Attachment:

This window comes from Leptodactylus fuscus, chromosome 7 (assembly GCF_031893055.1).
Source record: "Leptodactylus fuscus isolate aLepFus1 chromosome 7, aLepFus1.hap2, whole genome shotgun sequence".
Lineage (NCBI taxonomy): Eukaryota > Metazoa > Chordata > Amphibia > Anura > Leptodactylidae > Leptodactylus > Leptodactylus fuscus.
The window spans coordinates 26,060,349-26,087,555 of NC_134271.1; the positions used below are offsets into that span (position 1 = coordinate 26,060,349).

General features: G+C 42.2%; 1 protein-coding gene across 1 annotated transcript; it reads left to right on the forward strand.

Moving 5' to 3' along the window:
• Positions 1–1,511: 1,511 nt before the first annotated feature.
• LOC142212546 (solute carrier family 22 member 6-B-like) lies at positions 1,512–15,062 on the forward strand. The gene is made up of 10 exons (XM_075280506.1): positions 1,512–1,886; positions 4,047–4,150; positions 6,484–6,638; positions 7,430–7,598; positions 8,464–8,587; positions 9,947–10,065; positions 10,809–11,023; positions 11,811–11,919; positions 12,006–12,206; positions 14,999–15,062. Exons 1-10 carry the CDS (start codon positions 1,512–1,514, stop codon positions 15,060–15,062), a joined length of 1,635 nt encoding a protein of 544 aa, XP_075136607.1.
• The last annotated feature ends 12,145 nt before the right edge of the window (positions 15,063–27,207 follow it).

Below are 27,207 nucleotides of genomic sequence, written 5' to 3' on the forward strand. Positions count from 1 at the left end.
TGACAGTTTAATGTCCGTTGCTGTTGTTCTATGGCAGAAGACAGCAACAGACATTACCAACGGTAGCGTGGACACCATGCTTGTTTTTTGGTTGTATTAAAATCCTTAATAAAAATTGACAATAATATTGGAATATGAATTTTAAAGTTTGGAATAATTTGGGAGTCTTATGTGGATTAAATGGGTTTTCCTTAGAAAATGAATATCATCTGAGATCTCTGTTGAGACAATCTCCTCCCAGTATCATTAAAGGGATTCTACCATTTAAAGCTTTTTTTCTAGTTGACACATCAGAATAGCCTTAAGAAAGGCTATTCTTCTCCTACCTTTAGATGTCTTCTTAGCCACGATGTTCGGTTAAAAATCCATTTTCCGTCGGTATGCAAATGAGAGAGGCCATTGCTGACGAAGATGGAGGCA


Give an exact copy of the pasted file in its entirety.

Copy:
This window comes from Leptodactylus fuscus, chromosome 7 (assembly GCF_031893055.1).
Source record: "Leptodactylus fuscus isolate aLepFus1 chromosome 7, aLepFus1.hap2, whole genome shotgun sequence".
Lineage (NCBI taxonomy): Eukaryota > Metazoa > Chordata > Amphibia > Anura > Leptodactylidae > Leptodactylus > Leptodactylus fuscus.
The window spans coordinates 26,060,349-26,087,555 of NC_134271.1; the positions used below are offsets into that span (position 1 = coordinate 26,060,349).

General features: G+C 42.2%; 1 protein-coding gene across 1 annotated transcript; it reads left to right on the forward strand.

Moving 5' to 3' along the window:
• Positions 1–1,511: 1,511 nt before the first annotated feature.
• LOC142212546 (solute carrier family 22 member 6-B-like) lies at positions 1,512–15,062 on the forward strand. The gene is made up of 10 exons (XM_075280506.1): positions 1,512–1,886; positions 4,047–4,150; positions 6,484–6,638; positions 7,430–7,598; positions 8,464–8,587; positions 9,947–10,065; positions 10,809–11,023; positions 11,811–11,919; positions 12,006–12,206; positions 14,999–15,062. Exons 1-10 carry the CDS (start codon positions 1,512–1,514, stop codon positions 15,060–15,062), a joined length of 1,635 nt encoding a protein of 544 aa, XP_075136607.1.
• The last annotated feature ends 12,145 nt before the right edge of the window (positions 15,063–27,207 follow it).

Below are 27,207 nucleotides of genomic sequence, written 5' to 3' on the forward strand. Positions count from 1 at the left end.
TGACAGTTTAATGTCCGTTGCTGTTGTTCTATGGCAGAAGACAGCAACAGACATTACCAACGGTAGCGTGGACACCATGCTTGTTTTTTGGTTGTATTAAAATCCTTAATAAAAATTGACAATAATATTGGAATATGAATTTTAAAGTTTGGAATAATTTGGGAGTCTTATGTGGATTAAATGGGTTTTCCTTAGAAAATGAATATCATCTGAGATCTCTGTTGAGACAATCTCCTCCCAGTATCATTAAAGGGATTCTACCATTTAAAGCTTTTTTTCTAGTTGACACATCAGAATAGCCTTAAGAAAGGCTATTCTTCTCCTACCTTTAGATGTCTTCTTAGCCACGATGTTCGGTTAAAAATCCATTTTCCGTCGGTATGCAAATGAGAGAGGCCATTGCTGACGAAGATGGAGGCA